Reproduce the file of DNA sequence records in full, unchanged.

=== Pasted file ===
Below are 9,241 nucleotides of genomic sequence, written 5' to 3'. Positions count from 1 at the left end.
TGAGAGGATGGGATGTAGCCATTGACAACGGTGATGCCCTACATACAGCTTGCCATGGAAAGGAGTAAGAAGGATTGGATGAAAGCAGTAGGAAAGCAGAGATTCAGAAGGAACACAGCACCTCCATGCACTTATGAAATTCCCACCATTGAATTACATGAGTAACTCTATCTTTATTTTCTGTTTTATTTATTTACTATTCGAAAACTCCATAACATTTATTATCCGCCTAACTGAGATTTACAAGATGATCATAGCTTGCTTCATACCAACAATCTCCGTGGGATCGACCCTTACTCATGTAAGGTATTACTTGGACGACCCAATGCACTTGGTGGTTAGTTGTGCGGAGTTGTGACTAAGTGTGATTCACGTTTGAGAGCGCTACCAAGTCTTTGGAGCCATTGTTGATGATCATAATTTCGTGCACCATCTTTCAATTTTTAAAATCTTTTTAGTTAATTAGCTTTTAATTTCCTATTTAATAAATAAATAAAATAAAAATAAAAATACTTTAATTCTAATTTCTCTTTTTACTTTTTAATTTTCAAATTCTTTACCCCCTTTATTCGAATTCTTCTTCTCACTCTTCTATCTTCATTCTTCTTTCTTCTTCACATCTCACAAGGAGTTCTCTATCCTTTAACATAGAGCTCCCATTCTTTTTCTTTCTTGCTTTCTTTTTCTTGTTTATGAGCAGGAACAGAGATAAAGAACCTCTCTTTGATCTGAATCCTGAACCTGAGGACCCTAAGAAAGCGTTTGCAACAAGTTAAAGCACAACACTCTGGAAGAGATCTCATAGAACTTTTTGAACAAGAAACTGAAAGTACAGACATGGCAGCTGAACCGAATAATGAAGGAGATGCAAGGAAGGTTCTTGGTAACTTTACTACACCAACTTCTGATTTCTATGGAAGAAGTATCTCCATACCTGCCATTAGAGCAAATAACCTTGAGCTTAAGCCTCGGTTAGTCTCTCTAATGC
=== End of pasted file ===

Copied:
Below are 9,241 nucleotides of genomic sequence, written 5' to 3'. Positions count from 1 at the left end.
TGAGAGGATGGGATGTAGCCATTGACAACGGTGATGCCCTACATACAGCTTGCCATGGAAAGGAGTAAGAAGGATTGGATGAAAGCAGTAGGAAAGCAGAGATTCAGAAGGAACACAGCACCTCCATGCACTTATGAAATTCCCACCATTGAATTACATGAGTAACTCTATCTTTATTTTCTGTTTTATTTATTTACTATTCGAAAACTCCATAACATTTATTATCCGCCTAACTGAGATTTACAAGATGATCATAGCTTGCTTCATACCAACAATCTCCGTGGGATCGACCCTTACTCATGTAAGGTATTACTTGGACGACCCAATGCACTTGGTGGTTAGTTGTGCGGAGTTGTGACTAAGTGTGATTCACGTTTGAGAGCGCTACCAAGTCTTTGGAGCCATTGTTGATGATCATAATTTCGTGCACCATCTTTCAATTTTTAAAATCTTTTTAGTTAATTAGCTTTTAATTTCCTATTTAATAAATAAATAAAATAAAAATAAAAATACTTTAATTCTAATTTCTCTTTTTACTTTTTAATTTTCAAATTCTTTACCCCCTTTATTCGAATTCTTCTTCTCACTCTTCTATCTTCATTCTTCTTTCTTCTTCACATCTCACAAGGAGTTCTCTATCCTTTAACATAGAGCTCCCATTCTTTTTCTTTCTTGCTTTCTTTTTCTTGTTTATGAGCAGGAACAGAGATAAAGAACCTCTCTTTGATCTGAATCCTGAACCTGAGGACCCTAAGAAAGCGTTTGCAACAAGTTAAAGCACAACACTCTGGAAGAGATCTCATAGAACTTTTTGAACAAGAAACTGAAAGTACAGACATGGCAGCTGAACCGAATAATGAAGGAGATGCAAGGAAGGTTCTTGGTAACTTTACTACACCAACTTCTGATTTCTATGGAAGAAGTATCTCCATACCTGCCATTAGAGCAAATAACCTTGAGCTTAAGCCTCGGTTAGTCTCTCTAATGC